NORTHUMBERLAND 2014

 

 

 

All We Do and All We See Is All Our Lives Will Ever Be.

 

 

 

 

 

To View  Different Pages On This Web Site Use the menu Above On Each Page

 

 

To view images of Northumbria scroll down

 

 

 

 

 

 

 

 

 

 

 

 

 

 

 

The remains of the old Lindisfarne Priory on Holy Island

 

 

 

The Holy Island of Lindisfarne is a tidal island off the northeast coast of England. It is also known just as Holy Island. It constitutes the civil parish of Holy Island in Northumberland.[2] Holy Island has a recorded history from the 6th century. It was an important centre of Celtic Christianity under Saints Aidan, Cuthbert, Eadfrith and Eadberht. After Viking invasions and the Norman conquest of England a priory was reestablished. A small castle was built upon it in 1550.

 

 

 

 

 

 

 

 

 

 

 Above and below

 

 

 

 

Lindisfarne Castle is a 16th-century castle located on Holy Island, near Berwick-upon-Tweed, Northumberland, England, much altered by Sir Edwin Lutyens in 1901. The island is accessible from the mainland at low tide by means of a causeway.

 

 

 

 

 

 

 

 

 

 

 

 

 

 

 

 

 

 

 

 

 

 

 

 

 

 

 

Above and below.

The causeway.

Warning signs urge visitors walking to the island to keep to the marked path, check tide times and weather carefully, and to seek local advice if in doubt. For drivers, tide tables are prominently displayed at both ends of the causeway and where the Holy Island road leaves the A1 Great North Road at Beal. The causeway is generally open from about 3 hours after high tide until 2 hours before the next high tide, but the period of closure may be extended during stormy weather. Tide tables giving the safe crossing periods are published by Northumberland County council.

Despite these warnings, about one vehicle each month is stranded on the causeway, requiring rescue by, HM Coastguard, SeahousesRoyal National Lifeboat Institution lifeboat or RAF helicopter. A sea rescue costs approximately £1,900, while an air rescue costs more than £4,000. Locals have opposed a causeway barrier primarily on convenience grounds.

 

 

 

 

 

 

 

 

 

 

 

 

 

 

 

 

 

 

 

 

Above is the RAF rescue helicopter  which serves as the emergency service for island emergencies when the island is cut off from the mainland. This is he only way to get someone to hospital or if some one is trapped on the causeway either by car or on foot. It is a total of three miles across the causeway from the mainland.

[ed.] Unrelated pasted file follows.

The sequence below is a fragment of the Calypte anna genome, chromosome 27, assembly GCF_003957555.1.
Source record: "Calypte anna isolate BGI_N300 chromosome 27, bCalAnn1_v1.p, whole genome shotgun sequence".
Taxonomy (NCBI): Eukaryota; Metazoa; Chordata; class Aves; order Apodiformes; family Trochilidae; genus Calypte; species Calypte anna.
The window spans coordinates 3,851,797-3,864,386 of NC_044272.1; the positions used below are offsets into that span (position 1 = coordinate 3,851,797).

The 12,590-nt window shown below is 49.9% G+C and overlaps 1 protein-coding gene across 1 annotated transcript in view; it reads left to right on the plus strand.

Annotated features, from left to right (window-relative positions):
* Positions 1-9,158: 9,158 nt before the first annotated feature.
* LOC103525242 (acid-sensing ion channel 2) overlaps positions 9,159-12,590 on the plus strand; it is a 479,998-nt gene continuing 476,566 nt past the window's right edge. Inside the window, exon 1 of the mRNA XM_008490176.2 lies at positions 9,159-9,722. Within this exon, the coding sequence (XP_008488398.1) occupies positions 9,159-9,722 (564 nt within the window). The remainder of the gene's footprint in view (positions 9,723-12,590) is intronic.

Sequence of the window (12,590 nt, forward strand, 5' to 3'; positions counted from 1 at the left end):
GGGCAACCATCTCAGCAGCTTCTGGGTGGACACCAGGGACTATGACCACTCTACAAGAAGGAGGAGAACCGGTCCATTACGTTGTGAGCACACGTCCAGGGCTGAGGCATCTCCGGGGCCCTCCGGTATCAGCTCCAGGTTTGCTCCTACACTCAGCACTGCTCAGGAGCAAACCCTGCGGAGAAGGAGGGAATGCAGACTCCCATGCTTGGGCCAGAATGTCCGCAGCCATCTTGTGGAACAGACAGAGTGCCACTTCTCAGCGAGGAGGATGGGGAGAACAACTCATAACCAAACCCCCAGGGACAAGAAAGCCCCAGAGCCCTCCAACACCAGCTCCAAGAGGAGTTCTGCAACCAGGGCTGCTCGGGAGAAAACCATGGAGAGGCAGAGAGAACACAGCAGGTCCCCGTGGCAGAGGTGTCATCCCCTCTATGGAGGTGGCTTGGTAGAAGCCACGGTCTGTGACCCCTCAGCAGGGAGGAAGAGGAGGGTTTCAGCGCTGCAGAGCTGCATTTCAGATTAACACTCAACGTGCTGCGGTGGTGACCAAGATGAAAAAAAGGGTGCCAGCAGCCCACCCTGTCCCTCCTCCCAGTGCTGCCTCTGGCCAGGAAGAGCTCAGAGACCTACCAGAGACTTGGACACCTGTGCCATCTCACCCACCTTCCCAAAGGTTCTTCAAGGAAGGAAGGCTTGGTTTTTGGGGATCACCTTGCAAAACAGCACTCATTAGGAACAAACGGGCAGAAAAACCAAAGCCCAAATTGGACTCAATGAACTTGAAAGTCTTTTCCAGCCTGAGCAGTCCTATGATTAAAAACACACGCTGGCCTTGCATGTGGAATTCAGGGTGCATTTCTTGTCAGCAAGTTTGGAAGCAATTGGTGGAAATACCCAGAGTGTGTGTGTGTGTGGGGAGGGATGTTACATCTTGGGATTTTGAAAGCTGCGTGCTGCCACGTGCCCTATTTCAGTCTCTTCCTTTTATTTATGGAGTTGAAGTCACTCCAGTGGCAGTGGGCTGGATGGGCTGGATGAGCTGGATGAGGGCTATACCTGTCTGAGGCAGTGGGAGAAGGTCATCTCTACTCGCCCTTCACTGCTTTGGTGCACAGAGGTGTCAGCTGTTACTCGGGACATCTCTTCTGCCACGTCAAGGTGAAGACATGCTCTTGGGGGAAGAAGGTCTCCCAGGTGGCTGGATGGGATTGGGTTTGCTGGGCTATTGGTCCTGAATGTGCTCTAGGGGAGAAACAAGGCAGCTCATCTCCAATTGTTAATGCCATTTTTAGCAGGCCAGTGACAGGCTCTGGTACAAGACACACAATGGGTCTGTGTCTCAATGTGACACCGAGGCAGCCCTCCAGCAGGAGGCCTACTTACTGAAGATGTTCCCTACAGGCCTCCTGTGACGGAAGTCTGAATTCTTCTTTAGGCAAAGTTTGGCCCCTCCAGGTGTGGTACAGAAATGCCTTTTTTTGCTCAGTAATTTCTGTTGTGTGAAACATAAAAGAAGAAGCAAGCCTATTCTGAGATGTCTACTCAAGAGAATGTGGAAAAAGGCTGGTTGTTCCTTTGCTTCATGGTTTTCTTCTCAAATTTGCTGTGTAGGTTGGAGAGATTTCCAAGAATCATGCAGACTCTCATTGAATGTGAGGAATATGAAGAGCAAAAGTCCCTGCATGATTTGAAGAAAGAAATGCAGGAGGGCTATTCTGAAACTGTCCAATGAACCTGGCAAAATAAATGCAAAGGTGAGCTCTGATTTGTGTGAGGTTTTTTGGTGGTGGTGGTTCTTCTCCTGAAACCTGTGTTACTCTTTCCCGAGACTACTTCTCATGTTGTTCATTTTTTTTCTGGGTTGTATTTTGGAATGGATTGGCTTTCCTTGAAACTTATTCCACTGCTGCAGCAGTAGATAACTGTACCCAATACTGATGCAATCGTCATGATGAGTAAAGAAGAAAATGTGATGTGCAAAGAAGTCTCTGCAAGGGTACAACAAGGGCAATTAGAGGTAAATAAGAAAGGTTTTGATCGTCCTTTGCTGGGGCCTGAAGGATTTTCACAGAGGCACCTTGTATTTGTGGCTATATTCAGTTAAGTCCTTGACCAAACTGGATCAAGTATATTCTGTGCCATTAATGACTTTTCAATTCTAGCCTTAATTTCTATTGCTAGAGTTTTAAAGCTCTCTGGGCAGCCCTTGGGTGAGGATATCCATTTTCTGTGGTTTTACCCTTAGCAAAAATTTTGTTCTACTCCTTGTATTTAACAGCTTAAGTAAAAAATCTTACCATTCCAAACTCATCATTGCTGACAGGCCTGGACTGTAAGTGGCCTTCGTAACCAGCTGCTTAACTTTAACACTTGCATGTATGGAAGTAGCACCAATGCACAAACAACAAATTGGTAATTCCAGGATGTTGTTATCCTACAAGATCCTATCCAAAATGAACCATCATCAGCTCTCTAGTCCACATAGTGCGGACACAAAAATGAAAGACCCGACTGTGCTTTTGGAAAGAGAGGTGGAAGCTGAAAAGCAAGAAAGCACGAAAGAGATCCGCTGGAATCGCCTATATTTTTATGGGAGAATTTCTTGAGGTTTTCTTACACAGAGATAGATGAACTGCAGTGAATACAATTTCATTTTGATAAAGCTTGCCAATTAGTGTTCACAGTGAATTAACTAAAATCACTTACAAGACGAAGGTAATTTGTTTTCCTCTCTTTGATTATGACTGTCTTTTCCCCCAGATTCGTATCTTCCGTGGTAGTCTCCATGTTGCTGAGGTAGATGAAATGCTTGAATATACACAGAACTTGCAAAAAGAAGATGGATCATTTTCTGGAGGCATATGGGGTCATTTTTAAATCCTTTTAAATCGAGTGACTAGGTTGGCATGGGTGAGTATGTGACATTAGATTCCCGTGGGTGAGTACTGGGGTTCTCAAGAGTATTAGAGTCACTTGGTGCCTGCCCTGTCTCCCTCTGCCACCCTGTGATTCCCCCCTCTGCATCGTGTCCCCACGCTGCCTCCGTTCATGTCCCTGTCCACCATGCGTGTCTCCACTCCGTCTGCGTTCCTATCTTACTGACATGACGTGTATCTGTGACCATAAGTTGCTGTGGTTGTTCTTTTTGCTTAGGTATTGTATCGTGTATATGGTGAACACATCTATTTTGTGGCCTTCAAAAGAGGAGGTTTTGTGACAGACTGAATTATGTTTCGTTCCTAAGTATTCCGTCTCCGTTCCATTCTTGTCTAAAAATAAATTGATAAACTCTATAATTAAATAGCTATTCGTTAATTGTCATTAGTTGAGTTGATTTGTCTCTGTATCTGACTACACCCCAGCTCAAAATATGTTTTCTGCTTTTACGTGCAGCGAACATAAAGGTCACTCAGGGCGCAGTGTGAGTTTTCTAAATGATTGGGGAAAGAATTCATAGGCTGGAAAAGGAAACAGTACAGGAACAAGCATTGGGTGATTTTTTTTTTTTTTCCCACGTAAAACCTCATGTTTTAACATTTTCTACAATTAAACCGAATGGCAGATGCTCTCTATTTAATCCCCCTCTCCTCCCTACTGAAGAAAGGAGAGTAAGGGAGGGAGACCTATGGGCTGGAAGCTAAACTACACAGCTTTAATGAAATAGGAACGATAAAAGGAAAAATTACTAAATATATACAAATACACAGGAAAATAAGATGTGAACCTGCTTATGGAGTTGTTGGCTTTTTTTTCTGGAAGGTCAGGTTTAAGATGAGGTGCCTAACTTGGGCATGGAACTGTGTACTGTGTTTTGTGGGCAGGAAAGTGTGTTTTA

Despite these warnings, about one vehicle each month is stranded on the causeway, requiring rescue by, HM Coastguard, SeahousesRoyal National Lifeboat Institution lifeboat or RAF helicopter. A sea rescue costs approximately £1,900, while an air rescue costs more than £4,000. Locals have opposed a causeway barrier primarily on convenience grounds.

 

 

 

 

 

 

 

 

 

 

 

 

 

 

 

 

 

 

 

 

 

 

 

 

 

 

Statue of St. Aidan in the churchyard grounds of St. Mary's church.

 

 

 

 

 

 

 

 

 

 

 

 

 

 

Bamburgh Castle looking from Holy Island

 

 

 

 

 

 

 

 

 

 

 

Above and below views of the remains of the sandstone priory on Holy Island

 

 

 

 

 

 

 

 

 

 

 

 

 

 

 

 

 

 

 

 

 

 

 

 

 

 

 

Tidal Sand bank between the mainland and Holy Island

 

 

 

 

 

 

 

 

 

 

 

 

Bamburgh castle situated on the mainland coast a few miles south of Holy Island.

 

 

 

 

 

 

 

 

 

 

 

 

 

 

 

The harbour at Seahouses . The Farne Islands are just visible out to the left horizon of the picture

 

 

 

 

 

 

 

 

 

 

 

 

 

 

 

Wildlife just off Seahouses harbour

 

 

 

 

 

 

 

 

 

 

 

 

A local cottage that I used in 2014,  just off the causeway

 

 

 

 

 

 

 

 

 

 

 

 

 

 

The Holy Island of Lindisfarne is a tidal island off the northeast coast of England. It is also known just as Holy Island. It constitutes the civil parish of Holy Island in Northumberland.[2]

 Holy Island has a recorded history from the 6th century. It was an important centre of Celtic Christianity under Saints Aidan, Cuthbert, Eadfrith and Eadberht.

After Viking invasions and the Norman conquest of England a priory was reestablished. A small castle was built upon it in 1550.